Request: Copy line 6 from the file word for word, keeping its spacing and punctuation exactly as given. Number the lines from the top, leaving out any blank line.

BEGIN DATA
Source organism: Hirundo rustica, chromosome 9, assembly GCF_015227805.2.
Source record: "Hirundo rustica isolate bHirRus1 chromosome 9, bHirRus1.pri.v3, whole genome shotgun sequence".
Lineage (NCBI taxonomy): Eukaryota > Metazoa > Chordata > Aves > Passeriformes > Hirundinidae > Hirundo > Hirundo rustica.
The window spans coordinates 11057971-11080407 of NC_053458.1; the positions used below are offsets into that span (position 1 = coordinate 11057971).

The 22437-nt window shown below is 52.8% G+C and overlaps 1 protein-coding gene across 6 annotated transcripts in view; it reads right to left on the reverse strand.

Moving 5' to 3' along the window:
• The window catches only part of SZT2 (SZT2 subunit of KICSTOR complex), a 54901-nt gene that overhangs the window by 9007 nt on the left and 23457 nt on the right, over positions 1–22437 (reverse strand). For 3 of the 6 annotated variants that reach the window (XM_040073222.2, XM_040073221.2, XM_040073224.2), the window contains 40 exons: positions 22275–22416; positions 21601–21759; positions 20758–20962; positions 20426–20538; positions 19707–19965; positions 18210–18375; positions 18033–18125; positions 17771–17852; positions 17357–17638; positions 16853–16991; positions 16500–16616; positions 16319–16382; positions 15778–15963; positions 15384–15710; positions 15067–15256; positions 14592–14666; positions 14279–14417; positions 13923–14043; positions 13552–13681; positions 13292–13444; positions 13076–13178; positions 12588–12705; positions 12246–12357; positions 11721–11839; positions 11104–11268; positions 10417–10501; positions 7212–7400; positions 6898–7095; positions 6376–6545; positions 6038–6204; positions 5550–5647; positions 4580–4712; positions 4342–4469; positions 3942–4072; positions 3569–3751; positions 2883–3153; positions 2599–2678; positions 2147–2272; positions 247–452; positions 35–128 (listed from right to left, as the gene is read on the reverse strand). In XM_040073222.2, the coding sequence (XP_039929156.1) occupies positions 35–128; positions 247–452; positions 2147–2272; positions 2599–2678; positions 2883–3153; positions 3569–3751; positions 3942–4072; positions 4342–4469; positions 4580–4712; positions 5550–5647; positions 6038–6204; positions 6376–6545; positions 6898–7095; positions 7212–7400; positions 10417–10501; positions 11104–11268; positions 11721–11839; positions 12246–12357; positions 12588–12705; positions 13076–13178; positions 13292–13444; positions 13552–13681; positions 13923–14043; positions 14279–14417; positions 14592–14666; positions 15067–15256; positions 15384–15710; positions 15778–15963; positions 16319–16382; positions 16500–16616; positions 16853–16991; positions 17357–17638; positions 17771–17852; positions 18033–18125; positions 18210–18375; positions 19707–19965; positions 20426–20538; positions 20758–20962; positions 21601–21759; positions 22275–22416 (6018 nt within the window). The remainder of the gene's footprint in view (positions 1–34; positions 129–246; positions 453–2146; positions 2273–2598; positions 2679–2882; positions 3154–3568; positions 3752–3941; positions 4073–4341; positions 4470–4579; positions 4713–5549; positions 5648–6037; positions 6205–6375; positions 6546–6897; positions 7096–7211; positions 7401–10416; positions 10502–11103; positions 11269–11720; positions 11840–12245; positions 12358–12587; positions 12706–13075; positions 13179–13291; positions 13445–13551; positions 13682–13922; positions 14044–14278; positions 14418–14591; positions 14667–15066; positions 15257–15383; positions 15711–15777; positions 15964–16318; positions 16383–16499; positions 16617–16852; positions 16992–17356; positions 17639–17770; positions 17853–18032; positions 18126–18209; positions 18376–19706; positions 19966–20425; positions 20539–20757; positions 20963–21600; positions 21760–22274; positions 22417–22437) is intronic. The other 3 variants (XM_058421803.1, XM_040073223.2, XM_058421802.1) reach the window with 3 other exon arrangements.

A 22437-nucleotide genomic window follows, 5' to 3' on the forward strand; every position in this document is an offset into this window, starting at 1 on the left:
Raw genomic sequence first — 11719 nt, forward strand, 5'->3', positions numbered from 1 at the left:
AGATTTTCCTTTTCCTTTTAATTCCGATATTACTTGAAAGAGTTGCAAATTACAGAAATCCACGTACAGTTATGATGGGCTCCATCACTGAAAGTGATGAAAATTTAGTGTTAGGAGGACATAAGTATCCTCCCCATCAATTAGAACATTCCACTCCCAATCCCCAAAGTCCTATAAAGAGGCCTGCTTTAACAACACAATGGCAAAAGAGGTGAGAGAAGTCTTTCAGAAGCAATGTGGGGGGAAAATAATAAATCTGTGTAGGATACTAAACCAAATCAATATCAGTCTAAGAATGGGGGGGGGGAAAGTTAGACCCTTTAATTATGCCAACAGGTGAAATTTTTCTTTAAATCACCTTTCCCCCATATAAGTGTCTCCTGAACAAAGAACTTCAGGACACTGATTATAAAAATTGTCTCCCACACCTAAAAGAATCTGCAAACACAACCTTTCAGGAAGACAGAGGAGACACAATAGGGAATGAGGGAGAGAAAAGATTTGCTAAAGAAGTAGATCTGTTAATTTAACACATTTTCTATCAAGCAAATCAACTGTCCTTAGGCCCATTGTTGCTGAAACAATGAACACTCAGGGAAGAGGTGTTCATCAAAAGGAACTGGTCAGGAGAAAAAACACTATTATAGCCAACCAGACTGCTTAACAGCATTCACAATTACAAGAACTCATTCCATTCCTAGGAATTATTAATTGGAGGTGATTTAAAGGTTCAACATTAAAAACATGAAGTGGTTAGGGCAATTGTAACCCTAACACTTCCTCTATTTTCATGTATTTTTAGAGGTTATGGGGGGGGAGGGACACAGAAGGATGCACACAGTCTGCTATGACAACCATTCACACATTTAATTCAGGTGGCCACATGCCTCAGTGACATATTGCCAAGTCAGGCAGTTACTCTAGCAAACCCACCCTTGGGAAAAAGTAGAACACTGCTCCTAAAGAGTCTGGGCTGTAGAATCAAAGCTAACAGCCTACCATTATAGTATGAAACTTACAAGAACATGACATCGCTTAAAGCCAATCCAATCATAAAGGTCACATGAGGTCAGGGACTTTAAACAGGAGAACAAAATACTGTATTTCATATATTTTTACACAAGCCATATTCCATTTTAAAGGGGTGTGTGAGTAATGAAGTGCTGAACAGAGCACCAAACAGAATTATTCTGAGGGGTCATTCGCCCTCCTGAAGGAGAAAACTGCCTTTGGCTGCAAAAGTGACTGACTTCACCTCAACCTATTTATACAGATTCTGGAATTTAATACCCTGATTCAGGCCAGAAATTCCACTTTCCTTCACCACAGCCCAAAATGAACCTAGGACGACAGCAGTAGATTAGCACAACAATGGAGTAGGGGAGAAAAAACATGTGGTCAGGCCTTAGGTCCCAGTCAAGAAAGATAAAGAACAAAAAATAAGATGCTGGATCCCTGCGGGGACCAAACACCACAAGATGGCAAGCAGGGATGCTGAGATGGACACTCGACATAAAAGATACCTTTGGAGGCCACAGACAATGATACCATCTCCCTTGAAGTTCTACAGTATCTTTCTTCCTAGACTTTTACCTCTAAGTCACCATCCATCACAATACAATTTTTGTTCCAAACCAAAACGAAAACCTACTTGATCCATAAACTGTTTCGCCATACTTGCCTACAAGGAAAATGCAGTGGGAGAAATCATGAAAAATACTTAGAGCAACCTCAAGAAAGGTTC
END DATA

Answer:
Moving 5' to 3' along the window: